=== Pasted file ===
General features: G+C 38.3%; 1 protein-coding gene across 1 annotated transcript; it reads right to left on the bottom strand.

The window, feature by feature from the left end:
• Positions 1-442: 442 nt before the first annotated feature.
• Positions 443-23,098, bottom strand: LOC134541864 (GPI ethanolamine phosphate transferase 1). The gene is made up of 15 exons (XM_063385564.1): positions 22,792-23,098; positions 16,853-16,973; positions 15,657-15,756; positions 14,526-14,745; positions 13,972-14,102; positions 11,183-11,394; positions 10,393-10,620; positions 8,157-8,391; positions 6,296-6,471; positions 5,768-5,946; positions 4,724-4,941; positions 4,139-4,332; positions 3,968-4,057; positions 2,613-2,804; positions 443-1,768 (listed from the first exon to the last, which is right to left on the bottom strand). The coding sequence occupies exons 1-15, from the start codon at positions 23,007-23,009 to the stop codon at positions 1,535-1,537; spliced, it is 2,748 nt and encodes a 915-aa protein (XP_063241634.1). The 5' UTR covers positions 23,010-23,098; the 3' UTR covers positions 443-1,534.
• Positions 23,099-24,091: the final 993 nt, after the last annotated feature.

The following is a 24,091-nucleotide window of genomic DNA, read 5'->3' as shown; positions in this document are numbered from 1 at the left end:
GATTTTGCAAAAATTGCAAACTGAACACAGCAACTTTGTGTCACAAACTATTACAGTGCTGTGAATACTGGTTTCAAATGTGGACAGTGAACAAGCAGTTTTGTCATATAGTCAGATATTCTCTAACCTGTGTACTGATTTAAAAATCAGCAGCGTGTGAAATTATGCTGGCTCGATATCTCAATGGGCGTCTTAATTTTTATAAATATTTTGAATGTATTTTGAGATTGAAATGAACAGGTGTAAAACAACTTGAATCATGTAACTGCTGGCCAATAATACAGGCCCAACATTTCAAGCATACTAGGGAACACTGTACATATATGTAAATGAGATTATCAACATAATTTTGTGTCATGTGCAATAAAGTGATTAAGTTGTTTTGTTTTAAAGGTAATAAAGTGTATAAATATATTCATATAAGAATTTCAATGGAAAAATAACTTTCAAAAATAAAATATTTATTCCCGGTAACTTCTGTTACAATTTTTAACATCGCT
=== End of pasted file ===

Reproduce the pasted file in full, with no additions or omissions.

General features: G+C 38.3%; 1 protein-coding gene across 1 annotated transcript; it reads right to left on the bottom strand.

The window, feature by feature from the left end:
• Positions 1-442: 442 nt before the first annotated feature.
• Positions 443-23,098, bottom strand: LOC134541864 (GPI ethanolamine phosphate transferase 1). The gene is made up of 15 exons (XM_063385564.1): positions 22,792-23,098; positions 16,853-16,973; positions 15,657-15,756; positions 14,526-14,745; positions 13,972-14,102; positions 11,183-11,394; positions 10,393-10,620; positions 8,157-8,391; positions 6,296-6,471; positions 5,768-5,946; positions 4,724-4,941; positions 4,139-4,332; positions 3,968-4,057; positions 2,613-2,804; positions 443-1,768 (listed from the first exon to the last, which is right to left on the bottom strand). The coding sequence occupies exons 1-15, from the start codon at positions 23,007-23,009 to the stop codon at positions 1,535-1,537; spliced, it is 2,748 nt and encodes a 915-aa protein (XP_063241634.1). The 5' UTR covers positions 23,010-23,098; the 3' UTR covers positions 443-1,534.
• Positions 23,099-24,091: the final 993 nt, after the last annotated feature.

The following is a 24,091-nucleotide window of genomic DNA, read 5'->3' as shown; positions in this document are numbered from 1 at the left end:
GATTTTGCAAAAATTGCAAACTGAACACAGCAACTTTGTGTCACAAACTATTACAGTGCTGTGAATACTGGTTTCAAATGTGGACAGTGAACAAGCAGTTTTGTCATATAGTCAGATATTCTCTAACCTGTGTACTGATTTAAAAATCAGCAGCGTGTGAAATTATGCTGGCTCGATATCTCAATGGGCGTCTTAATTTTTATAAATATTTTGAATGTATTTTGAGATTGAAATGAACAGGTGTAAAACAACTTGAATCATGTAACTGCTGGCCAATAATACAGGCCCAACATTTCAAGCATACTAGGGAACACTGTACATATATGTAAATGAGATTATCAACATAATTTTGTGTCATGTGCAATAAAGTGATTAAGTTGTTTTGTTTTAAAGGTAATAAAGTGTATAAATATATTCATATAAGAATTTCAATGGAAAAATAACTTTCAAAAATAAAATATTTATTCCCGGTAACTTCTGTTACAATTTTTAACATCGCT